AR House 2013 Highly Commended: A rhomboidal form allows trees to thrive creating pockets of lush forest in suburbia
The template for the Japanese suburban house is imaginatively and whimsically reworked in this project by Studio Velocity in Toyokawa. The problems are familiar − a small site, hemmed in by neighbours, with little physical and architectural room to manoeuvre.
The response is a glacially white house set in a lush pocket of greenery, its gently curving walls inscribing a distinctive and unorthodox rhomboid-shaped footprint.
‘Plants make decisions about where to unfurl their leaves and extend their branches according to the presence and position of plants and other objects in their environment’, says Studio Velocity partner Miho Iwatsuki. ‘We were interested in designing architecture that exhibits a similar quality’.
The architects investigated the site and its surroundings, allowing these to shape and inform their project. The site is abutted on three sides by houses that all overlook it. Various plan configurations were considered (square, rectangle, circle) but all had drawbacks.
However, the curved rhombus created distance between the house and its neighbours, provided the right amount of floor area, increased the length of the perimeter wall and made efficient use of the site.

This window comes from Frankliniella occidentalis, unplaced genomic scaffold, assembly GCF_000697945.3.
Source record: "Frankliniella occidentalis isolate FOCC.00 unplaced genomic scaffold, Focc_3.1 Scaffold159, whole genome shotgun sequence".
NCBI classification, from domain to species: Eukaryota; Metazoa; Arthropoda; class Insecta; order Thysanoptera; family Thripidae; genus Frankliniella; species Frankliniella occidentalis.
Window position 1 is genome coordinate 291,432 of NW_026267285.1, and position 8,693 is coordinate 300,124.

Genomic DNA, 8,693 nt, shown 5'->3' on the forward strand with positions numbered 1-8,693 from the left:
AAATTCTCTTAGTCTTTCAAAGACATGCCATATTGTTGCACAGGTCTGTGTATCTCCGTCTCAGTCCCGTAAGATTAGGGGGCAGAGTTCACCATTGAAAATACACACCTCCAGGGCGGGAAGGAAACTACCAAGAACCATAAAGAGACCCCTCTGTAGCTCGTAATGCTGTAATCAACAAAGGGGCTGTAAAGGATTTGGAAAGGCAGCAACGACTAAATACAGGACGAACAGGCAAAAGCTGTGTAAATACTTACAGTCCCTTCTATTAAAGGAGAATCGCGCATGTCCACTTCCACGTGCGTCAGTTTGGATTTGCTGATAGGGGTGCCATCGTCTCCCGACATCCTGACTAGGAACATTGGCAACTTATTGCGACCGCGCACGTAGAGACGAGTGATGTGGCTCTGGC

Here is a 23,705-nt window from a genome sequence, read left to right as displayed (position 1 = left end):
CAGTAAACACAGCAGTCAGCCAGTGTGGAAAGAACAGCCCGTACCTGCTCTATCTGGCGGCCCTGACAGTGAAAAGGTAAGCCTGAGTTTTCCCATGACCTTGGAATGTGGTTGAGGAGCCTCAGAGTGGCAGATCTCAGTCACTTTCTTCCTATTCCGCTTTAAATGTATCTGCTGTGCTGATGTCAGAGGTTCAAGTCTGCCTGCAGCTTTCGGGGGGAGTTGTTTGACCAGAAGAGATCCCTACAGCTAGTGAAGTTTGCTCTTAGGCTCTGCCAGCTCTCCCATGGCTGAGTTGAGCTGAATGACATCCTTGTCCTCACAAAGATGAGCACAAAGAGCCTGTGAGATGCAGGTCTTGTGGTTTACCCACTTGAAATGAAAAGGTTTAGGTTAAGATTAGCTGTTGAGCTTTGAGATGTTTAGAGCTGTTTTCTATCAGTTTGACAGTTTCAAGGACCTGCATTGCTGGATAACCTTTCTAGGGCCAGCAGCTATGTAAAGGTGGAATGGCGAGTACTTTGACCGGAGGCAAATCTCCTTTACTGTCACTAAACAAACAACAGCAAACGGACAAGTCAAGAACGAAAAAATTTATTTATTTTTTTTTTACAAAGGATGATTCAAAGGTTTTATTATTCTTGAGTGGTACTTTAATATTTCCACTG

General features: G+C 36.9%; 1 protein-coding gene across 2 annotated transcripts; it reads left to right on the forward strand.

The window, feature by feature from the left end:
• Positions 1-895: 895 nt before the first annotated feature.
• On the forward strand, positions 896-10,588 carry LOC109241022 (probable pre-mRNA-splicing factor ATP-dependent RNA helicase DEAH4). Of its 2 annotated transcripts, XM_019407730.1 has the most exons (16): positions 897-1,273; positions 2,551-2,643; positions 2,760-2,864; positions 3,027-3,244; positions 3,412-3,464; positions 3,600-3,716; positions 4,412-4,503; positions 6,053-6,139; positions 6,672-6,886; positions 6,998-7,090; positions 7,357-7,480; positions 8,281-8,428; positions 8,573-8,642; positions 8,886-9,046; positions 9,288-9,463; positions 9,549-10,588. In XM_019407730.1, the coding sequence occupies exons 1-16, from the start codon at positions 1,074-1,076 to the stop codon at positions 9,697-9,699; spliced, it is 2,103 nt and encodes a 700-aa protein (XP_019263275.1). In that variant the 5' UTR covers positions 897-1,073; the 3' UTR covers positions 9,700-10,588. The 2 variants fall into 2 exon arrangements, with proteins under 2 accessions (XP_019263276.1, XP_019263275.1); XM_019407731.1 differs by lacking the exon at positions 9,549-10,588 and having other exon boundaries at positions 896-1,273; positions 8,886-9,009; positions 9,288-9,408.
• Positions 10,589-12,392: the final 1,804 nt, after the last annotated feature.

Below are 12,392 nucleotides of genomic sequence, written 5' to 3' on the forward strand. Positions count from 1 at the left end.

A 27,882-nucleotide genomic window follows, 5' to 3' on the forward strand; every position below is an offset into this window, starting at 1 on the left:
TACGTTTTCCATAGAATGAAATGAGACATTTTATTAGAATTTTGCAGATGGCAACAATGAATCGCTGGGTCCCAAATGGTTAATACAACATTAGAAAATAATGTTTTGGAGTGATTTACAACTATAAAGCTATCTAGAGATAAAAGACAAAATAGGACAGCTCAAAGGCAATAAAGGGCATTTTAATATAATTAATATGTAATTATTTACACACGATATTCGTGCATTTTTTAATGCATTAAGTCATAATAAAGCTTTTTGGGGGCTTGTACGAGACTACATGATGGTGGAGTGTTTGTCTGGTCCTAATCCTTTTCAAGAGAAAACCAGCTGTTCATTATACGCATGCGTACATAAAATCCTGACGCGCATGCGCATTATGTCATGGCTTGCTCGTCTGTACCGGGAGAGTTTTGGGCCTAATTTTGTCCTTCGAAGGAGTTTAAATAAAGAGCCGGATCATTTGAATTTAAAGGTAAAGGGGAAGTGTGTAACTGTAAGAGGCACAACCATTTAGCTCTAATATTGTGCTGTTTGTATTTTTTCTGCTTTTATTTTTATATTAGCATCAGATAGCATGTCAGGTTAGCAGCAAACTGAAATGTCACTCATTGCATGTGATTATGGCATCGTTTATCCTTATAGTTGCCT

Within the curved pockets of space between house and site edge are vivid bursts of greenery, so that viewed from the street and neighbouring buildings, the house and its outdoor space − both derived from their relationships with the site − resemble a forest, suggesting a new architectural ideal.
Various functions slip into the unconventional plan form with apparent ease. A small hairdressing salon occupies the ground floor, with domestic activities above. A compact spiral staircase unites the two floors.
Jury members debated at length about this project − some thought it too capricious and the kind of architecture that could only be achieved in Japan − but ultimately they agreed that its propositional qualities and highly considered response to context made it worthy of commendation.
Forest House in the city, Japan
Architect: Studio Velocity
Photographs: Kentaro Kurihara